Hitachi Vantara acquired Containership, a Kubernetes startup. As a result of Containership's deployment and management capabilities, the company aimed for its customers to quickly be able to deploy and manage Kubernetes clusters as well as containerized applications in public cloud. Kubernetes customers working with persistent storage, centralised authentication and access control, audit logging as well as continuous deployment and workload portability were expected to benefit from the software.
Mirantis acquired LENS
In order to help enterprises build and manage containerized applications in Kubernetes production environments, Mirantis acquired the Kubernetes IDE project Lens. To help enterprise developers manage Kubernetes clusters in production, Lens was expected to add various management tools alongside the Mirantis Docker Enterprise offering, making it easier for enterprise developers to develop for Amazon EKS, Google GKE, Microsoft AKS, and private clouds. Mirantis developers could support different aspects of Kubernetes without ever losing focus thanks to Lens' unified, easy-to-use interface. With features such as the context-sensitive terminal, and multi-cluster management, Mirantis' massive enterprise portfolio was regarded to be well-suited to this product.
Venafi acquired Jetstack
Venafi, a vendor of certificate and key management for machine-to-machine connections, acquired Jetstack, a U.K. startup that helps enterprises migrate and work within Kubernetes and cloud-based ecosystems, which had also been behind the development of cert-manager, a popular, open-source native Kubernetes certificate management controller. Venafi had been offering Kubernetes integrations prior to this — and Venafi and Jetstack have worked together for two years. But Jetstack’s acquisition will give it direct, in-house expertise to speed up development and deployment of better tools to meet the challenges of a rapidly expanding landscape of machines and applications, all of which require unique certificates to connect securely.The crux of the issue is the sheer volume of machines that are being used in computing environments, thanks to the growth of Kubernetes clusters, cloud instances, microservices and more, with each machine requiring a unique identity to connect, communicate and execute securely, Venafi notes, with disruptions or misfires in the system leaving holes for security breaches.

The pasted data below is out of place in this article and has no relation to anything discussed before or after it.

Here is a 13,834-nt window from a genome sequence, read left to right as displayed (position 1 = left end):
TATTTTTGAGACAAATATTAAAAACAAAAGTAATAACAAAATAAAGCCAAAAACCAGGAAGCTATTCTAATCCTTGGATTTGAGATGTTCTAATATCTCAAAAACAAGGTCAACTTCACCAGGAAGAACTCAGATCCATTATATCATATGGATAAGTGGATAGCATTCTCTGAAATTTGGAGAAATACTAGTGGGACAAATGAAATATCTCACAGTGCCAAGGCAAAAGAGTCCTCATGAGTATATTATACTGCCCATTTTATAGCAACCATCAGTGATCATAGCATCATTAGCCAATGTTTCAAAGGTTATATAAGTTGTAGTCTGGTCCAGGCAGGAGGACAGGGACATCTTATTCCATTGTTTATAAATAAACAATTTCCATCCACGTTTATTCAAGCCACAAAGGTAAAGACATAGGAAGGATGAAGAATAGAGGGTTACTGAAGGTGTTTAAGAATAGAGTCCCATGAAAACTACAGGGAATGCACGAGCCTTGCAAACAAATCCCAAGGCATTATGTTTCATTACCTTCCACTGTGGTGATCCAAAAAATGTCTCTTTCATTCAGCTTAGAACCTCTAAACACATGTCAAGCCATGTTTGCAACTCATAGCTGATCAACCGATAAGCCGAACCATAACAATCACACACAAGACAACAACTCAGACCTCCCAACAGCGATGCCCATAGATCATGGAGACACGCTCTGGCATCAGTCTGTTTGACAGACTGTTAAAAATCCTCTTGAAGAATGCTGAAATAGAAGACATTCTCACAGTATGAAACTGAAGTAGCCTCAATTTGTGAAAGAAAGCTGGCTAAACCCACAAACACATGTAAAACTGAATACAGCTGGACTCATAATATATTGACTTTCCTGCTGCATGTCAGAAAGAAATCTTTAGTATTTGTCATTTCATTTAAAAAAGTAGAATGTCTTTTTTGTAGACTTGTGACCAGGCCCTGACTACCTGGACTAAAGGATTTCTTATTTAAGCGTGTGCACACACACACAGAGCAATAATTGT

The above acquisitions demonstrate how containerized applications built on the open-source Kubernetes platform have become prevalent. The drivers for such a high uptake are the flexible features and tooling capabilities of Kubernetes, which offer large enterprises the ability to work with multiple partners. Through such transactions, strategic investors are looking to address challenges centred around storage, security and development. Such symbiotic investments also expedite product innovation, thus reducing product development costs and creating a continuous market for affordable and customizable Kubernetes capabilities. We, at SA, continue to see significant investor interest in Kubernetes providers and specialists and expect the range of opportunities within the segment to grow significantly.